Pharmacist Q&A: Colds and Flu

Answers provided by Walgreens pharmacist Stacia Woodcock.

Posted on | By Stacia Woodcock, Pharm D | Comments ()

Get the answers to the cold and flu questions you submitted via Facebook and Twitter. Prepare yourself for the months ahead so you can stay healthy all season long – and learn how to recover more quickly if you do find yourself under the weather.

What is the difference between cold and flu symptoms?
The flu tends to be worse than the common cold. Its symptoms, such as fever, body aches, fatigue, and dry cough are more debilitating and intense. Colds tend to be milder, with symptoms of a runny or stuffy nose.

What OTC medications should I keep on hand in case of cold or flu?
Keep these OTCs on hand: Nasal decongestants unclog a stuffy nose; cough suppressants quiet a cough; cough expectorants loosen mucus so you can cough it up; antihistamines stop runny noses and sneezing; and pain relievers and fever reducers ease fever, sore throats, headaches and minor aches and pains. 

Does everyone need a flu shot?
The CDC recommends everyone 6 months of age and older receive a flu shot every flu season. Not only will this protect you, but also those around you since the flu is an illness caused by a virus that can quickly spread to others.

When a member of the family gets the flu, as the caretaker, how can prevent myself and the other members of the family from catching it?
The flu can spread when you touch something that has the virus on it – and then you put your hands near your mouth, nose, or eyes. Therefore, wash your hands as frequently as possible and sanitize infected areas of your house.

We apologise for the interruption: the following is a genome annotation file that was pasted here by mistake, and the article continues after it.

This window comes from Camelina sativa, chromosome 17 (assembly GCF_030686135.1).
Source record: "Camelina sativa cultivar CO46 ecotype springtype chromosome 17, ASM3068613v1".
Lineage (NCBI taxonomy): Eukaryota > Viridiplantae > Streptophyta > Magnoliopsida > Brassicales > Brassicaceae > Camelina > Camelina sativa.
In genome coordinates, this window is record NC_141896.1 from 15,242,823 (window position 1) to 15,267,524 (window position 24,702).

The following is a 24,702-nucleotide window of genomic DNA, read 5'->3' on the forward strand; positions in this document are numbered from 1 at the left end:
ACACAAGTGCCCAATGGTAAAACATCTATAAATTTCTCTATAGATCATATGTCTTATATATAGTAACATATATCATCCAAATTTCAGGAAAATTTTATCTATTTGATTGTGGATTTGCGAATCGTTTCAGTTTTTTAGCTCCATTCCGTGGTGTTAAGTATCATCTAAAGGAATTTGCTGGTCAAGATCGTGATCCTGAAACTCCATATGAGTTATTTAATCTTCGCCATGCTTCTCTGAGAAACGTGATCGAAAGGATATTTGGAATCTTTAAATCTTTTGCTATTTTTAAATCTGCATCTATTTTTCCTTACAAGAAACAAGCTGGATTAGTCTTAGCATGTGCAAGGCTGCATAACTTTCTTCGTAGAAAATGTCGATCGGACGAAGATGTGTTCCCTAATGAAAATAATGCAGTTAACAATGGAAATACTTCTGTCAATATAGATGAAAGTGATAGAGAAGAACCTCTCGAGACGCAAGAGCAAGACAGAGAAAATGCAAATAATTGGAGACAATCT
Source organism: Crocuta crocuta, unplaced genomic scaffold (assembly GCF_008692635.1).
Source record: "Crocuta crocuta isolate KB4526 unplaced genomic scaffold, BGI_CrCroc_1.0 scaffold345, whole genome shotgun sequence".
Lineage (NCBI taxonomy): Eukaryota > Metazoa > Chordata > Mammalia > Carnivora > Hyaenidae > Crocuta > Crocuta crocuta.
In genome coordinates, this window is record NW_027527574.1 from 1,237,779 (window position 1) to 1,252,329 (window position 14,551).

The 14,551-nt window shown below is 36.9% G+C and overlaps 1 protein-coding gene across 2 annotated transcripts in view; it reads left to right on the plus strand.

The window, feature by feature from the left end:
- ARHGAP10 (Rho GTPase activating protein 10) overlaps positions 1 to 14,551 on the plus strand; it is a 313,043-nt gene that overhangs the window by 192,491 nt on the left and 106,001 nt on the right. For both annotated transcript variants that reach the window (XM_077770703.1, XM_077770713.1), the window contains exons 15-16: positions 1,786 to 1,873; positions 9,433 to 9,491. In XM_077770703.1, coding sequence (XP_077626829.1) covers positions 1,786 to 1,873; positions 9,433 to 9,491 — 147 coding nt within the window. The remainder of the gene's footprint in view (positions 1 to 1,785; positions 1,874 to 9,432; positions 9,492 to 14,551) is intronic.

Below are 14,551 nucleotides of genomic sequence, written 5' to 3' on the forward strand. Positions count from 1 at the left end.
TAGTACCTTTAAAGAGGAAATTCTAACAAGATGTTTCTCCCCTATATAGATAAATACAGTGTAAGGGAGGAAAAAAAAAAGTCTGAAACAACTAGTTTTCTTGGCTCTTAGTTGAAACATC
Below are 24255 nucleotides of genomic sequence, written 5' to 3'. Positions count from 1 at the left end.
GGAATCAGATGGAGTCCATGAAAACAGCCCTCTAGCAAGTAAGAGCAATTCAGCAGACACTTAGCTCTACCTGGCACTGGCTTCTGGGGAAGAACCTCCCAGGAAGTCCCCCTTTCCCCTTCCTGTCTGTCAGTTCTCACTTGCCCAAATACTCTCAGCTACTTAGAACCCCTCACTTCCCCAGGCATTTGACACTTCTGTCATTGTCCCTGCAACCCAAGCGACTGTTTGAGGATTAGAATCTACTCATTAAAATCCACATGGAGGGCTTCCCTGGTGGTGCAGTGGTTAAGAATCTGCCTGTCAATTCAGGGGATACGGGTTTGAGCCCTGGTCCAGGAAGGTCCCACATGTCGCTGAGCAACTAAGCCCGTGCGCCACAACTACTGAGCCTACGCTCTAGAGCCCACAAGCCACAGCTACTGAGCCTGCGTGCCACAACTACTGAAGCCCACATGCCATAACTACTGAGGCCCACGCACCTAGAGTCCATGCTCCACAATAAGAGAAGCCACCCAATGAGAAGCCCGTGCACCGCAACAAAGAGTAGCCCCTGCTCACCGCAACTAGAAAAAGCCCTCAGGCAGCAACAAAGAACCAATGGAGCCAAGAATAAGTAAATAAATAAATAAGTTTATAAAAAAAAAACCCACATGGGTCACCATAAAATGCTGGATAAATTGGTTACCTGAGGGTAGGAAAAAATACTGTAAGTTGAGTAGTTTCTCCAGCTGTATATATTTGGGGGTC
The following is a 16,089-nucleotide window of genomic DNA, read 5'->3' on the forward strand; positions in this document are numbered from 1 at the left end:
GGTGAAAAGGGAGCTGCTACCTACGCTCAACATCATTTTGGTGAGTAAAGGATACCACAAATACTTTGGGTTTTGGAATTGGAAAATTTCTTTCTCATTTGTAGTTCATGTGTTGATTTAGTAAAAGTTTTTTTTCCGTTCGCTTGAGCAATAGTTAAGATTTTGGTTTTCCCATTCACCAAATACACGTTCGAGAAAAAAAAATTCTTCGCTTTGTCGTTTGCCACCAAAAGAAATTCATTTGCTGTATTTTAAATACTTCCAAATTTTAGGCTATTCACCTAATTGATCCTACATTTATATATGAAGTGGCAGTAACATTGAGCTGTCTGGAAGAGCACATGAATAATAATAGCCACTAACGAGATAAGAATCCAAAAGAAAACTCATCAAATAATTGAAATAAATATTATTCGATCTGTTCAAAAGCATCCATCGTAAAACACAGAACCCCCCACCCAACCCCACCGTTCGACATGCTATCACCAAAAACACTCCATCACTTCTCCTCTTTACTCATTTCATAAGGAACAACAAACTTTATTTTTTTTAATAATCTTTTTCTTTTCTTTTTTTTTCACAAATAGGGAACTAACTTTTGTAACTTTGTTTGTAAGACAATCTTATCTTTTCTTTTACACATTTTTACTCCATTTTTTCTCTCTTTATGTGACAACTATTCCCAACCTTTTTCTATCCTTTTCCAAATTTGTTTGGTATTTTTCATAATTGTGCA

I have a cold accompanied by a sore throat and dry cough – what’s the best home remedy I can do now since I don’t want to take any pharmaceutical meds?
Gargling with salt water removes irritants like allergens, bacteria, and fungi from the throat. Sipping hot drinks such as hot tea with honey and lemon soothe your sore throat. Nasal saline irrigation treatments help reduce congestion and facial pain. A humidifier helps ease symptoms such as dry sinuses, congestion and cracked lips.

I have a cough that brings up mucus and a post-nasal drip, what can help?
If your cough is wet-sounding and produces mucus, use a cough expectorant, which opens air passages by temporarily thinning mucus for a more productive cough. Antihistamines and decongestants will help reduce the post-nasal drip.

What is the best thing to take for a dry cough?
Taking a cough suppressant, which lessens your body’s reflex or desire to cough, can ease a dry cough. You can also use cough drops, which often contain menthol, benzocaine or eucalyptus oil to calm a cough and add flavor to the product. 

Article written by Stacia Woodcock, Pharm D
Walgreens Pharmacist